“I’ve got so much weed in the house now, I could start a dispensary.”

Did jail change your smoking habits?
No, not at all. I was always a lightweight smoker. I got into weightlifting real early in my life, about 16 years old. I quit smoking when I was 21, so I was in really good shape and pretty healthy. All that “Cheech and Chong” stuff, that was an act. I never was that character.

I picture you smoking every day.
No, not every day. But I’ve got so much weed in the house now, I could start a dispensary [laughs]. In fact, I am a dispensary to a lot of my friends – medically speaking, too, because I’m a big believer in the medical benefits of marijuana, which helped me with the cancer, which I got in prison. The prison was built over a toxic waste dump and when I went in there I was totally healthy and when I came out, I had prostate cancer. I treated it with hash oil.

So what do you think is left for weed to become totally legal?
The feds have to reschedule it and say that it has medical value. That’s all they have to do. I think one of the reasons that they want to keep it illegal is because the way it’s going to reverse a lot of convictions. Just like mine. They convicted me of a felony for the dastardly crime of shipping a bong across a state line. That was my crime. Now I’ve become a felon and have to go get searched every time I go through the airport.

It’s like the voting-rights issue or the gay-marriage thing: It goes a lot deeper than just not being arrested for the crime. The laws and courts have taken advantage of this. The bottom line is, it’s one of the last racially motivated laws on the books. Once that’s gone, then we’re looking at true equality.

Did you always expect that weed would become legal in your lifetime?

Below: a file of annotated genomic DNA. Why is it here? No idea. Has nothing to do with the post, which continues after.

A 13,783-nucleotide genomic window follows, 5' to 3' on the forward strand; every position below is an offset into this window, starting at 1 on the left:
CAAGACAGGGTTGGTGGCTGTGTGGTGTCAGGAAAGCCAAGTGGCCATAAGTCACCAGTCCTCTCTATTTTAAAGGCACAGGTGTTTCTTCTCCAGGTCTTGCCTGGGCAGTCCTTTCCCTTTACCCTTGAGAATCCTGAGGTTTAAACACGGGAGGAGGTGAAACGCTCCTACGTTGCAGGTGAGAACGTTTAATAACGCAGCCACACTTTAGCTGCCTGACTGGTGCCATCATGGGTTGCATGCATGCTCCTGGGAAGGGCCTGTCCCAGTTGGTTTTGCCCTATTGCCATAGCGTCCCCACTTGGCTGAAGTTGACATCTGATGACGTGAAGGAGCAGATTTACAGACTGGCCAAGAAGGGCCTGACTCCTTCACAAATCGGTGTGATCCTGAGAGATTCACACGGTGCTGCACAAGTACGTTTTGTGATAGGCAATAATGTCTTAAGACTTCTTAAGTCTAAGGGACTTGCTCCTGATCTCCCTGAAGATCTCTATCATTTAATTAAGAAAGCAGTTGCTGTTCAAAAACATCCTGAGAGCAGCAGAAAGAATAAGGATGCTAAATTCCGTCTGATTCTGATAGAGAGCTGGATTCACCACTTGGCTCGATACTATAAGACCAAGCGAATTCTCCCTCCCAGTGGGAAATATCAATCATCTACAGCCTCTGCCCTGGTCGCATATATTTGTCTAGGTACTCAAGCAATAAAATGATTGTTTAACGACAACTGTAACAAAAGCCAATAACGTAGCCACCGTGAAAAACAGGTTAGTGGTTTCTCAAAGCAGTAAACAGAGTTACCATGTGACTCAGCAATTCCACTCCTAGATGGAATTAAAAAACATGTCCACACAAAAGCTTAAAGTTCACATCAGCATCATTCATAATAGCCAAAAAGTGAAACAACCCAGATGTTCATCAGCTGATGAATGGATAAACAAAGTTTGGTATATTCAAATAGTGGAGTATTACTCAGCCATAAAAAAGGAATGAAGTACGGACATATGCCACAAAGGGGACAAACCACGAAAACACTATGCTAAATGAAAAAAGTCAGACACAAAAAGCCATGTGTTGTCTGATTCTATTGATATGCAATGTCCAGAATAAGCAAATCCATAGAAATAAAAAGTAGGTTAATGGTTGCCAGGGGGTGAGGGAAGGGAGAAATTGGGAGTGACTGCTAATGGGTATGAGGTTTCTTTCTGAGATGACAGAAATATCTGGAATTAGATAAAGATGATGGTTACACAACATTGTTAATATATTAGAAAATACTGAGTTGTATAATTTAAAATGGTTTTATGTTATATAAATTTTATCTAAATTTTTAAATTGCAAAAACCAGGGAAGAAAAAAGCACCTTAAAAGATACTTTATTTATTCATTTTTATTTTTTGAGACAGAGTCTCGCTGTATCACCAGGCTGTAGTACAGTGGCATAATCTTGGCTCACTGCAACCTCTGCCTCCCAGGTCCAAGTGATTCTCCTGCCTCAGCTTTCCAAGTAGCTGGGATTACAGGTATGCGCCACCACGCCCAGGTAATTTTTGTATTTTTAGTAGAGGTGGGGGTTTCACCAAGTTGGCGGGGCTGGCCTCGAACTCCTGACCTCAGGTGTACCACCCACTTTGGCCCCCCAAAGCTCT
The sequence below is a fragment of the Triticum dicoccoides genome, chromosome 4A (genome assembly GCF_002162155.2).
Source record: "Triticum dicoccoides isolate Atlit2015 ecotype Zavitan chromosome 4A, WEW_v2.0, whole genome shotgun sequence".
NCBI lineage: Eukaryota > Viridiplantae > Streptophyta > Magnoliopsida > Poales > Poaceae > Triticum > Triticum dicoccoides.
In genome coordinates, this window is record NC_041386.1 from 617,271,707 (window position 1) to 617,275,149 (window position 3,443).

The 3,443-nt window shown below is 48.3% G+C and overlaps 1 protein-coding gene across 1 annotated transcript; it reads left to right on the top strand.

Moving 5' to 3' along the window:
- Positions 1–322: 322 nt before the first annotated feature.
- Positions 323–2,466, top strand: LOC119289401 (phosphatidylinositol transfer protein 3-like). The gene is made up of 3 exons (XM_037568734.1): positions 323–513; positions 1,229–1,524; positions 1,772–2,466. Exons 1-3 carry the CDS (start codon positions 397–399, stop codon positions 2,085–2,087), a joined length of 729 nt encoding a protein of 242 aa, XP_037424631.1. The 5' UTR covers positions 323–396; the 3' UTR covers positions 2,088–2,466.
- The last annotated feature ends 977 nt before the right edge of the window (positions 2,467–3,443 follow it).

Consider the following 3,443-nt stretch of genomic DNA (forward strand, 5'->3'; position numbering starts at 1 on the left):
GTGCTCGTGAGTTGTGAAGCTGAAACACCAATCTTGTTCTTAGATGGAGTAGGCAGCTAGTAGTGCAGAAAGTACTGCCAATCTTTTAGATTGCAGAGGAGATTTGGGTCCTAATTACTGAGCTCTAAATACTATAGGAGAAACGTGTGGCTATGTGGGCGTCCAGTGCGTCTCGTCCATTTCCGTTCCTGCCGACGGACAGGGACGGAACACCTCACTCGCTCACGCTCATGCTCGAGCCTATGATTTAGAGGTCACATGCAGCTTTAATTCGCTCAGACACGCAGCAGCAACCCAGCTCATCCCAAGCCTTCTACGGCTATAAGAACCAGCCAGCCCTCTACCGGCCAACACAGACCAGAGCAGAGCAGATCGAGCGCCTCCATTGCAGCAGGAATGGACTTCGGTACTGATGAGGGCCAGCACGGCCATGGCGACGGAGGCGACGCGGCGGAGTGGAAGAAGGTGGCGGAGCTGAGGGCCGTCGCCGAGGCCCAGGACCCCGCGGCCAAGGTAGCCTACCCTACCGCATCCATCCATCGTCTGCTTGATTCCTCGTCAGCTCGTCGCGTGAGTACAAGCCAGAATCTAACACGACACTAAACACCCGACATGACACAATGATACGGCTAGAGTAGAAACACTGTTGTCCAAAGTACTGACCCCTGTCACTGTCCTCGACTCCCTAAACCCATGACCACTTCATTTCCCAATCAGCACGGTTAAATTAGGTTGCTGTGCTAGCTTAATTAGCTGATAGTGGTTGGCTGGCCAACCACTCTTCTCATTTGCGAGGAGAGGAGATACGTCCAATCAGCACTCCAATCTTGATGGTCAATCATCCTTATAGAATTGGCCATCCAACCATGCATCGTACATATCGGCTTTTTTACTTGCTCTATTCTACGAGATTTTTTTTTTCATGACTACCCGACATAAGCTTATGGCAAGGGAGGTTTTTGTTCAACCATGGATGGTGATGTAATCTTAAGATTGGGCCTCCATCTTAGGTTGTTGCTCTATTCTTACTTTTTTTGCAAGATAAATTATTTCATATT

Yeah, I did. I knew it was good for you. I’ve gotten high with every Beatle except Paul – and he’s the only one that really was a pothead – and I saw top athletes smoking it. I would work out with Arnold Schwarzenegger when he first came over to America, when he was the golden boy of bodybuilding, and he was probably one of the healthiest guys on the planet. If someone offered him soda, he’d spit it out rather than drink it, but he would smoke a joint because he knew it was healthy. Also, Kareem Abdul-Jabbar played basketball eight years past his prime because he was and still is a big, big pothead due to migraine headaches. Kareem and I shared a lot of weed over the years. So I knew it was healthy.

Who else have you smoked with?
I had the honor and the privilege of being around different, great people who smoked, like Wes Montgomery, the guitar player; he was a big pothead and he was a genius on guitar. And then on the other side of the coin, Jimi Hendrix. I was with Jimi one night and he wouldn’t smoke pot, but he would be in the bathroom for a very long time, sort of incoherent and nodding off on heroin. He was a junkie. That’s why I never went near heroin, because I’ve seen people like Hendrix, who was incredibly talented, cut his life short because of the stupid drug that kills you.

And I saw what cocaine did, like to Sly and the Family Stone: I knew Sly when he was just starting out. We had a band, and Sly had a band and we crossed paths in San Francisco, but I saw what cocaine did to him, so I stayed away from it and heroin. But I got totally involved in the marijuana, and here I am today, 76 years old, kicking butt on Dancing With the Stars [laughs]. And that’s all because of my weight-training and pot use.

“George Harrison and I smoked up a bunch of times.”

Before we move on, tell me about getting high with John Lennon.
With John Lennon, that was weird. We were at a party at [record producer] Lou Adler’s house, and all the hippies were there, the Stones, Mick Jagger and the boys, and John Lennon, Rod Stewart. I was looking for a place to get high, and Lou said, “Use the bedroom.” So I went in there and lit up this big, old, smelly joint – the real stinky kind – and something caught my eye. There was a guy sitting on the floor by the bed, and it was John Lennon. So I walked over and I offered him a toke, and he refused because of his immigration problems. So he was sitting there in a bit of a funk, but on the floor. It was pretty funny. Then I turn around and Rod Stewart walks in and was looking in the mirror, fluffing his hair up, so I offered Rod Stewart a toke and he turned it down because of his throat. “I’ve got to watch my voice.” So, even though John never smoked any, I always tell people that I got high with John, because I did get high.

What about George Harrison and Ringo Starr?
Well, Ringo was always trying to get over alcohol. He was always on some kind of wagon. He was so sweet. He’d always give you big hugs and kisses. He was kind of weird, but again, I got high with him and Keith Moon. I think Keith Moon was there and Ringo, but Ringo turned it down because he was on the wagon. So again, I smoked in his presence.